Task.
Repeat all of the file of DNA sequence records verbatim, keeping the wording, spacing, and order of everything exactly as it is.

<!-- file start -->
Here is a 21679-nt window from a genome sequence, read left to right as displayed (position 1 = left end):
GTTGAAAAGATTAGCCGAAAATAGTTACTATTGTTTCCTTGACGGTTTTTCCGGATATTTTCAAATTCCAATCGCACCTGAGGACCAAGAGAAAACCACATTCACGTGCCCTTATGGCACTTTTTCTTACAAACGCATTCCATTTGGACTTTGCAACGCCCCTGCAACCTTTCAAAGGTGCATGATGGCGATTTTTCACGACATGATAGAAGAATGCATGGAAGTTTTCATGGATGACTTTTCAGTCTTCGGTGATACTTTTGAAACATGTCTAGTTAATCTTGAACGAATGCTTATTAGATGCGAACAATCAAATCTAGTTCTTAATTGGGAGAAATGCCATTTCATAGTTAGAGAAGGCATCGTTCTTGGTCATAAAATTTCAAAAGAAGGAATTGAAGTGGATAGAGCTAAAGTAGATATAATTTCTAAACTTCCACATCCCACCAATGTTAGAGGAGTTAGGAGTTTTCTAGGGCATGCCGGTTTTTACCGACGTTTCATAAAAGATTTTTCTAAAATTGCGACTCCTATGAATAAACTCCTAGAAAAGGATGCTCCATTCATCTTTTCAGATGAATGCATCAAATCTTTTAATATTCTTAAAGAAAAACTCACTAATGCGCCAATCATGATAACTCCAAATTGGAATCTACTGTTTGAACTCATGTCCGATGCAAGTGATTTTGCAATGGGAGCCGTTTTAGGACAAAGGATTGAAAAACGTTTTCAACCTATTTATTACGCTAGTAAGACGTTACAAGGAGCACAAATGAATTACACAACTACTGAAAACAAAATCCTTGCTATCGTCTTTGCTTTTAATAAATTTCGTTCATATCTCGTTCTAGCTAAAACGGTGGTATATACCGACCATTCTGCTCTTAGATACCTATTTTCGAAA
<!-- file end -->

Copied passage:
Here is a 21679-nt window from a genome sequence, read left to right as displayed (position 1 = left end):
GTTGAAAAGATTAGCCGAAAATAGTTACTATTGTTTCCTTGACGGTTTTTCCGGATATTTTCAAATTCCAATCGCACCTGAGGACCAAGAGAAAACCACATTCACGTGCCCTTATGGCACTTTTTCTTACAAACGCATTCCATTTGGACTTTGCAACGCCCCTGCAACCTTTCAAAGGTGCATGATGGCGATTTTTCACGACATGATAGAAGAATGCATGGAAGTTTTCATGGATGACTTTTCAGTCTTCGGTGATACTTTTGAAACATGTCTAGTTAATCTTGAACGAATGCTTATTAGATGCGAACAATCAAATCTAGTTCTTAATTGGGAGAAATGCCATTTCATAGTTAGAGAAGGCATCGTTCTTGGTCATAAAATTTCAAAAGAAGGAATTGAAGTGGATAGAGCTAAAGTAGATATAATTTCTAAACTTCCACATCCCACCAATGTTAGAGGAGTTAGGAGTTTTCTAGGGCATGCCGGTTTTTACCGACGTTTCATAAAAGATTTTTCTAAAATTGCGACTCCTATGAATAAACTCCTAGAAAAGGATGCTCCATTCATCTTTTCAGATGAATGCATCAAATCTTTTAATATTCTTAAAGAAAAACTCACTAATGCGCCAATCATGATAACTCCAAATTGGAATCTACTGTTTGAACTCATGTCCGATGCAAGTGATTTTGCAATGGGAGCCGTTTTAGGACAAAGGATTGAAAAACGTTTTCAACCTATTTATTACGCTAGTAAGACGTTACAAGGAGCACAAATGAATTACACAACTACTGAAAACAAAATCCTTGCTATCGTCTTTGCTTTTAATAAATTTCGTTCATATCTCGTTCTAGCTAAAACGGTGGTATATACCGACCATTCTGCTCTTAGATACCTATTTTCGAAA